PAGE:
By Andy Mills
Source: Tom Keene, UK hay specialist
The arrival of fall is an important time for livestock producers to assess their winter hay supplies. Kentucky forage and livestock producers made a lot of hay this September, and for much of the state, hay supplies should be adequate for winter feeding. However, in areas of Western Kentucky that experienced a longer, more extensive drought, some producers may have supply issues.
With the majority of this year’s hay made, now is the time to determine whether you have enough to get your animals through the winter. Determining this is not difficult. Here’s how to get a fairly accurate estimate.
Estimate the number of days you’ll feed hay this winter. In a normal year, Kentucky producers average 120 days (from Dec. 1 until March 31) of feeding hay.
Determine the amount of feed your animals will consume each day. Cattle and horses consume an average of 2.5 percent of their body weight every day. To determine this, multiply the average animal’s weight times 0.025 (2.5 percent) and multiply that by the number of animals you plan to feed. For example, a 1200 pound cow will consume approximately 30 pounds of hay per day (1200 X .025). A herd of 30 cows averaging 1200 pounds will consume 900 pounds of hay per day (30 pounds of hay per day X 30 cows).
Multiply the products of No. 1 and No. 2 together. This will give you a good idea of the approximate pounds of hay you’ll need for the winter. Therefore, a 30 cow herd of 1200 pound cows will consume 108,000 pounds of hay this winter (900 pounds per day X 120 days). That’s how much they need to eat. To figure what is needed to feed, a farmer needs to know bale weight as well as calculate hay waste.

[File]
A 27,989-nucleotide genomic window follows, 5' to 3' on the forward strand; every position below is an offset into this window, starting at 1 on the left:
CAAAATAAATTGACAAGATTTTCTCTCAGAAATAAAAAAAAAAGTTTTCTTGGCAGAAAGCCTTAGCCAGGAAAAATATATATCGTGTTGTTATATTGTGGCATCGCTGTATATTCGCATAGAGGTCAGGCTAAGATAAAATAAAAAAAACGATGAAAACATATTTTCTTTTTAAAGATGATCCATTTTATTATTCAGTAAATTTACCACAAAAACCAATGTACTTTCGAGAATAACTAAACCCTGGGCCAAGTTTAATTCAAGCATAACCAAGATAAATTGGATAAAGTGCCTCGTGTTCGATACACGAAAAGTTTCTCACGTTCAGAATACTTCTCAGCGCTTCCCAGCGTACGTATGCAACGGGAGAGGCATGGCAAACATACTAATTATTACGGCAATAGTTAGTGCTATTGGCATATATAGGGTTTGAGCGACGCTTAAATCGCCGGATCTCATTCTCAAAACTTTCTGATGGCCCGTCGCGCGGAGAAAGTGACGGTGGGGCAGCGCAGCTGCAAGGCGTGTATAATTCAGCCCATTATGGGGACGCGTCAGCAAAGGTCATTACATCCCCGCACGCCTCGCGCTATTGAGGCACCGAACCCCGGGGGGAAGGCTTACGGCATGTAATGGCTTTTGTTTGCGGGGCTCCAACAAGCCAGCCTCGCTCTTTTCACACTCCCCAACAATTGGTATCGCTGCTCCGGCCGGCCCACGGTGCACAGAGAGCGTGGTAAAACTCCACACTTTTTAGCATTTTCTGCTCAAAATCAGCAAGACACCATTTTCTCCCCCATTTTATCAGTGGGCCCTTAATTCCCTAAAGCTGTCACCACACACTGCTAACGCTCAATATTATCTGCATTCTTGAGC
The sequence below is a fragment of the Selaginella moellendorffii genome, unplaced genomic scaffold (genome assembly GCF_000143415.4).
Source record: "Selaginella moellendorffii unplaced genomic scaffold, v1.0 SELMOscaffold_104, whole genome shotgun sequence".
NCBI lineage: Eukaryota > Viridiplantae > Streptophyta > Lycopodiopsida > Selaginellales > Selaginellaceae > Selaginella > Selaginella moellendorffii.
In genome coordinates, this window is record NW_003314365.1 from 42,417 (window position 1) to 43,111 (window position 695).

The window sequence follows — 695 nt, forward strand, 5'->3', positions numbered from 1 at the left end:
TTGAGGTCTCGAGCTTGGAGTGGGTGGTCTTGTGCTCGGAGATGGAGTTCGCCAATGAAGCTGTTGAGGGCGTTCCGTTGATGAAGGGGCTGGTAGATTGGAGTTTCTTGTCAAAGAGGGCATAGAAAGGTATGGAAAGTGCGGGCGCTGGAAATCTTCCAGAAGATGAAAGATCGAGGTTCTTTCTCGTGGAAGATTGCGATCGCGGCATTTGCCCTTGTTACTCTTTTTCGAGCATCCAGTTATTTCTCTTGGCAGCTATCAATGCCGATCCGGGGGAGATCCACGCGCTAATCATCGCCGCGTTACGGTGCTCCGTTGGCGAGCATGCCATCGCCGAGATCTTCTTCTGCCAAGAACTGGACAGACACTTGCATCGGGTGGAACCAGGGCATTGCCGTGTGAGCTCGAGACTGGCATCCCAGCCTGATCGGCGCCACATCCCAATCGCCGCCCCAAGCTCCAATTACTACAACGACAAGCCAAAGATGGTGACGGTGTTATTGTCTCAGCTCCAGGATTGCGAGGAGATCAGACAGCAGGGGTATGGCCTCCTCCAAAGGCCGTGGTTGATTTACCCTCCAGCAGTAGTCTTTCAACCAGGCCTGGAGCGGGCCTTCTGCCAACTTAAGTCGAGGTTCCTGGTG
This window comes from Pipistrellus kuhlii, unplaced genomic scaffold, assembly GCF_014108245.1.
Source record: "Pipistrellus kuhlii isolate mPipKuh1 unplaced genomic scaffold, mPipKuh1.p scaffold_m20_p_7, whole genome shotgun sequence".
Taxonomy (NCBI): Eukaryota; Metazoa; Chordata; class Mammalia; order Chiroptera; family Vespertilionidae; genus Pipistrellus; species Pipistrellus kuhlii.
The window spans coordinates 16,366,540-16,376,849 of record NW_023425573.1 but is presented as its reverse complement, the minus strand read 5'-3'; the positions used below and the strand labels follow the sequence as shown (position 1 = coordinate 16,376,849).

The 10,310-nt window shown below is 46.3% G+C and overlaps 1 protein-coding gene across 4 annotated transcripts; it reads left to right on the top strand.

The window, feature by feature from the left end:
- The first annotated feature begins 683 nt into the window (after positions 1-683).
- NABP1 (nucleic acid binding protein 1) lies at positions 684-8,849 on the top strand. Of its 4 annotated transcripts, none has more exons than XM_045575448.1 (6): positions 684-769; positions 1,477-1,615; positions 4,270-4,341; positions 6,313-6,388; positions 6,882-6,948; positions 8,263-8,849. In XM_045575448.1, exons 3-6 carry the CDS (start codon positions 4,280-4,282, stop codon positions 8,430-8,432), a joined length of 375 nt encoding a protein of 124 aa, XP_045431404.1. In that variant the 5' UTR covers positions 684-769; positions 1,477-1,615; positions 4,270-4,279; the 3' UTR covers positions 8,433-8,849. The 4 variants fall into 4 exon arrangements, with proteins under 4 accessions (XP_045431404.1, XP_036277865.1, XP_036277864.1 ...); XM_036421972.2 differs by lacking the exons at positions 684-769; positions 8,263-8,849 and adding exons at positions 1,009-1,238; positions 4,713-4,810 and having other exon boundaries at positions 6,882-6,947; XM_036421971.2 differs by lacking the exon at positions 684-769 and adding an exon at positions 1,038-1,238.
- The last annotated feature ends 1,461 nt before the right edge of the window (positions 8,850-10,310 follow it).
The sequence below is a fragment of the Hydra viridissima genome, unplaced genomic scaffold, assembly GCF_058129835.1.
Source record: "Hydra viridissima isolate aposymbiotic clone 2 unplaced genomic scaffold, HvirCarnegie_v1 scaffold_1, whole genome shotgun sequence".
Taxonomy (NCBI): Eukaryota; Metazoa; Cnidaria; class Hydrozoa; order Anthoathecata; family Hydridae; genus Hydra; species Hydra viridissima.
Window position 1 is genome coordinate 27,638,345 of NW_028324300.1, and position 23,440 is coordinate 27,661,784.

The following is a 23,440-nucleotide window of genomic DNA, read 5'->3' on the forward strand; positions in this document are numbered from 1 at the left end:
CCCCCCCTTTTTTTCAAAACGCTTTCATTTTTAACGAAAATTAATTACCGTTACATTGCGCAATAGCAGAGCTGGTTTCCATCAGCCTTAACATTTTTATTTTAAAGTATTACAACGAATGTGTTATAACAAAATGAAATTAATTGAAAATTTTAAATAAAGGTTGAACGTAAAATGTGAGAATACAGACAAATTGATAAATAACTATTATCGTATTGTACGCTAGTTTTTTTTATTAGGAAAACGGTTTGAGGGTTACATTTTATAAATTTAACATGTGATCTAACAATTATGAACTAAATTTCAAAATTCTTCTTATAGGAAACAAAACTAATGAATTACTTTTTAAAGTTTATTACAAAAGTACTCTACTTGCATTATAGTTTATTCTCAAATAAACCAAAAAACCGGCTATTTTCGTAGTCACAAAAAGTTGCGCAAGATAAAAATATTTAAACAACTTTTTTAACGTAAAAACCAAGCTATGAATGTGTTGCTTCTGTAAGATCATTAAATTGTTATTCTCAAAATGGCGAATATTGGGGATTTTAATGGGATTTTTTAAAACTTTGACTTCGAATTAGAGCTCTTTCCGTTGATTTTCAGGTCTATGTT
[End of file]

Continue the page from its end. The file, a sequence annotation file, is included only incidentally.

Take three or four hay bales to a facility with a scale, such as the local feed store. Take the bale’s average weight and multiply that by the number of bales you have. Compare this number to the amount you need.
You also need to allow for storage and feeding losses, and adjust your hay supplies to cover these losses. If you store your hay outside, your losses may be more than 50 percent. A 50 percent loss would mean that you need to double the amount of hay you calculated is needed to feed your animals.
Before feeding hay, you should have it tested for nutrient content and toxins. The Kentucky Department of Agriculture’s Forage Testing Program can help you determine if your animals are truly getting the nutrition they need or if you need to supplement the ration to maintain your animals’ body condition. You can reach the KDA at 1-800-248-4628.
For more information about cyanide poisoning and hay supplies, contact the Meade County Cooperative Extension Service.
Educational programs of the Kentucky Cooperative Extension Service serve all people regardless of economic or social status and will not discriminate on the basis of race, color, ethnic origin, national origin, creed, religion, political belief, sex, sexual orientation, gender identity, gender expression, pregnancy, marital status, genetic information, age, veteran status, or physical or mental disability.